Monday, March 14, 2011
With a recent focus on the fiction end of the spectrum, it's been a while since I looked at my Interesting Times history of the latter part of the twentieth century, but I will be back there, and, eventually, my attention will turn to the antecedents of those halcyon days fondly remembered as The Summer of Love.
By the time the hype machine had moved into high gear in mid-1967, the original factors that had created the San Francisco West Coast scene were in the process of being swamped, both by an influx of would-be hippies and a media orthodoxy that has produced a conventional wisdom about what was going on in those parts that would seem to differ markedly from the actual historical reality.
Looking back, the inevitable tendency is to classify things into convenient categories, so you'd probably expect most of those involved to have fitted into a generally environmentalist, probably significantly vegetarian and committedly left wing political world view. The reality, when you start looking at these things, invariably fails to fit into those convenient categories.
That San Francisco scene was the result of a number of intersecting strands that ran right back past World War Two, and there was a rather diverse mix of influencers that ran into the confluence.
Among other things, you had the legacy of the beat era, the poetry and jazz scene that coalesced around Ferlinghetti's City Lights book store, the Bay area folkie bluegrass scene that moulded the players who ended up in the Jefferson Airplane and the Grateful Dead, the San Francisco Mime Troupe, which threw up concert entrepreneur Bill Graham, the Texas diaspora that brought Chet Helms and Janis Joplin into town and the Stanford University writing school environment that gave us Ken Kesey and the Merry Pranksters.
And that was on the western side of the bay. Throw in the eastern side around Berkeley and Oakland and there are a whole new batch of ingredients that went into the mix, including the Free Speech Movement, the Vietnam Moritorium and the Hells Angels.
Looking at that list of influences there's more than one maverick element, but if you were looking for someone who out-mavericked most of the rest of them you'd probably find yourself looking in the general direction of one Augustus Owsley Stanley III, who died in a car crash in North Queensland on 13 March this year.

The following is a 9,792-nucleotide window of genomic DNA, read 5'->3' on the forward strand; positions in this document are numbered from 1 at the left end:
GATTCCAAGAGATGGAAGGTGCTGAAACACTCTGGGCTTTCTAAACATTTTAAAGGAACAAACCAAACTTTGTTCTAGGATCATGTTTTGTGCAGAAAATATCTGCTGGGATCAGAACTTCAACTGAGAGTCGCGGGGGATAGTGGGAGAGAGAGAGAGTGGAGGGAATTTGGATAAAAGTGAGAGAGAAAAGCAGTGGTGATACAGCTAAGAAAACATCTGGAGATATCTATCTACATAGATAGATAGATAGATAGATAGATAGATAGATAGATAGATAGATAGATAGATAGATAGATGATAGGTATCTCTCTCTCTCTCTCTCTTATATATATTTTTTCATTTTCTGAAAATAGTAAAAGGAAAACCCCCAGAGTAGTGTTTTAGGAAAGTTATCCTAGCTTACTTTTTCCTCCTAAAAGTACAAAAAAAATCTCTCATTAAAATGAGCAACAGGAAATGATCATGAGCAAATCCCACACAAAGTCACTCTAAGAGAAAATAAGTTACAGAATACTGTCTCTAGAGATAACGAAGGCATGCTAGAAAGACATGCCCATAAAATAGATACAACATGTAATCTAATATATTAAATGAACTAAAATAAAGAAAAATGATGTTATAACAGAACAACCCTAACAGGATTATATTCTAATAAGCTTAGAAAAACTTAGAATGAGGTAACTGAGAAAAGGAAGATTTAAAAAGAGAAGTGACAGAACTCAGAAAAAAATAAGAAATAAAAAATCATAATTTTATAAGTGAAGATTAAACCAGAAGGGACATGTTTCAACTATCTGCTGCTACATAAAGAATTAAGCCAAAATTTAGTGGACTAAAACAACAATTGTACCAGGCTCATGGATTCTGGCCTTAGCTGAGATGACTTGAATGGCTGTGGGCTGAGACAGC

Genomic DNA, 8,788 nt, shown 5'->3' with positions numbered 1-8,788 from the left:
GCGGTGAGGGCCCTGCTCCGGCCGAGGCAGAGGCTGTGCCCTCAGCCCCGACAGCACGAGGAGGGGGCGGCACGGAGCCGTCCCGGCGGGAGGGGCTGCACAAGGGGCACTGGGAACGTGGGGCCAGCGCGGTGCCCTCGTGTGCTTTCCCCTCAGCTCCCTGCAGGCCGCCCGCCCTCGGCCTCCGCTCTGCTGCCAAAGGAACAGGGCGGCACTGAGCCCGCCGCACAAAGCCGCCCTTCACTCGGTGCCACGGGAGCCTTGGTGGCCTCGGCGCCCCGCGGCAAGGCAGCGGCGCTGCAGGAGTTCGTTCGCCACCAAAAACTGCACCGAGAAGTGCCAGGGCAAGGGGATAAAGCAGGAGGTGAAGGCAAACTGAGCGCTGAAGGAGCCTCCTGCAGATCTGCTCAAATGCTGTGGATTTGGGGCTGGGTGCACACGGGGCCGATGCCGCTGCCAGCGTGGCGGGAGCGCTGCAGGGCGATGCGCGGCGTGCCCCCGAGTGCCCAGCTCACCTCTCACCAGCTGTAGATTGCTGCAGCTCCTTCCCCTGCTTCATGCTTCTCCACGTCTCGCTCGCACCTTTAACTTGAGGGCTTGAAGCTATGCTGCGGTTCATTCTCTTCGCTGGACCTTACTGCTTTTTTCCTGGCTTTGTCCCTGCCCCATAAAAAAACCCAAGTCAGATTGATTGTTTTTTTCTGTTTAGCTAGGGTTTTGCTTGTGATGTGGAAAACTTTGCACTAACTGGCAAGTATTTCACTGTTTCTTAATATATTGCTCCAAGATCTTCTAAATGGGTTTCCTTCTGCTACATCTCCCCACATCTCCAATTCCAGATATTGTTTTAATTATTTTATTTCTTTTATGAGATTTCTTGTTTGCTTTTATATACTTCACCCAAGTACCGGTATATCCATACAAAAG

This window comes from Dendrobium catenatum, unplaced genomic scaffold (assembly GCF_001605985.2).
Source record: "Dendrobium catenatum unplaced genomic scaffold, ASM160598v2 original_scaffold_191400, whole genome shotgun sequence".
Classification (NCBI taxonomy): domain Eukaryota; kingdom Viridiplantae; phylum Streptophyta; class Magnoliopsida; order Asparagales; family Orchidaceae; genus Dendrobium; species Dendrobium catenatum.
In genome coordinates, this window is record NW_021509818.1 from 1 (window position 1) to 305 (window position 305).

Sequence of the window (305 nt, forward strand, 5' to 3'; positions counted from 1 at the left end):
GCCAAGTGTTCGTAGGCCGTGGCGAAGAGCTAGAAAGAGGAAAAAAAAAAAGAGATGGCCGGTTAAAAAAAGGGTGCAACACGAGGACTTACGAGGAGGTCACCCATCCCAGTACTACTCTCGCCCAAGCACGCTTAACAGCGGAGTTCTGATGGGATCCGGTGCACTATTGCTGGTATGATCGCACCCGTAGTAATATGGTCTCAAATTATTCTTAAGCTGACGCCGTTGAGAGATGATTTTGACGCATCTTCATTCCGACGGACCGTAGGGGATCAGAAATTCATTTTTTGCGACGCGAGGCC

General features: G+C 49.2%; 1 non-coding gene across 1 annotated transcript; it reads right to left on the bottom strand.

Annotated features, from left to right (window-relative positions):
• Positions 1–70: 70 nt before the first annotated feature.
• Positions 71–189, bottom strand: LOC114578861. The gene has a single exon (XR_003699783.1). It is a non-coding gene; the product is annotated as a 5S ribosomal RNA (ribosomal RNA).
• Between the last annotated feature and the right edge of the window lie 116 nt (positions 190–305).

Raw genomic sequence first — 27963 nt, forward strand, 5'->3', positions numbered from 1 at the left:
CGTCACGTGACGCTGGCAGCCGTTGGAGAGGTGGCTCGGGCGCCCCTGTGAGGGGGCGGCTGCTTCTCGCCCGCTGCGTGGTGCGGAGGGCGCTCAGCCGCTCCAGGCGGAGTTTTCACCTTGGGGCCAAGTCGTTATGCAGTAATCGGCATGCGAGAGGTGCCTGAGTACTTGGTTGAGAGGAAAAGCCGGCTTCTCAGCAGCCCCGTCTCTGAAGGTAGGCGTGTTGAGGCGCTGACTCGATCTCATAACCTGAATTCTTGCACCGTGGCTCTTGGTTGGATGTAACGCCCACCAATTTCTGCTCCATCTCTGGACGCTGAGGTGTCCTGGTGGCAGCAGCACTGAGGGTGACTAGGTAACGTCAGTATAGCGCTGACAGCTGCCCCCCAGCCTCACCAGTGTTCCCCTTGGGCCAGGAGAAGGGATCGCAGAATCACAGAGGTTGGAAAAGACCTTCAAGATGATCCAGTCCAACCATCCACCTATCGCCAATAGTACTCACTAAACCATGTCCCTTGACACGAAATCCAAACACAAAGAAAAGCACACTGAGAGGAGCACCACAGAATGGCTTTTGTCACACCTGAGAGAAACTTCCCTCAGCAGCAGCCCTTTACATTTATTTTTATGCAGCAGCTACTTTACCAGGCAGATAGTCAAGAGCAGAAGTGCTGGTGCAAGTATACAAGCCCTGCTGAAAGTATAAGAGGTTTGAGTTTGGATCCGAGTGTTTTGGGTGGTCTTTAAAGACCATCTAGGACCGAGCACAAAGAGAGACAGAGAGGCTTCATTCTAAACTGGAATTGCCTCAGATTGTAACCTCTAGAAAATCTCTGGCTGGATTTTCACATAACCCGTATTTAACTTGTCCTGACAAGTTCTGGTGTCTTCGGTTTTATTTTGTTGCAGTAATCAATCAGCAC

Now, the average reader might be surprised to see an obituary to a non-musician on these music pages, but apart from Owsley's status as the chemical architect who provided the substance that fuelled much of the West Coast exploration of inner space his involvement with the Grateful Dead was a key influence on much that came afterwards.
For a start, his status as the Dead's sound man, and the financial resources he contributed that helped build the Dead's Wall of Sound concert audio system shaped much of what ca,me afterwards when it came to the sonic presentation of rock & roll, though few of his successors went to quite the same lengths.
Then his espousal of recording what was passing through that system laid the foundation for the whole tape trader scene which the Dead exploited to build a sustainable marketing operation that continues to this day. He also made significant contributions to the iconography of the Dead, including the Lightning Bolt Skull Logo.
And that's without considering any of his widespread influence as an industrial-quantity manufacturer of LSD.
When my attention returns to that Interesting Times project and I get to that particular era it would, perhaps, have been interesting to interview the Bear, but I suspect that any intrusion into the environs of his home on the Atherton Tablelands would have produced an acerbic reaction.
He was not, by all accounts, a man who suffered gladly, and it seems fair to conclude that he regarded almost everyone who disagreed with him as a fool. According to the Dead's Jerry Garcia, "There's nothing wrong with Bear that a few billion less brain cells wouldn't cure" hail lyricist John Perry Barlow is on record as saying "If you wanted to be an idiot and do something any way but his, that was your decision. And he was not surprised you would choose to be an idiot. Because you were. And he was probably right."
More along the same lines here.
Perhaps the most extreme example of his idiosyncrasies was his belief that humans should be totally carnivorous and the fact that he claimed to have existed on a diet of meat, eggs, butter and cheese since 1959.
The grandson of a US Senator and Governor of Kentucky, Stanley ended up in Berkeley in 1963 after an enlistment in the US Air Force and a spell studying ballet in Los Angeles. Involvement with the production of what he subsequently labelled the sacramental substances predictably led to legal entanglements and a spell in prison, and after he was released he returned to work with the Dead, and migrated to Australia after becoming convinced that it was the most likely place to survive an imminent ice age.
Obituaries often end with the suggestion that we'll never see his like again, but in Owsley's case that statement is truer than most.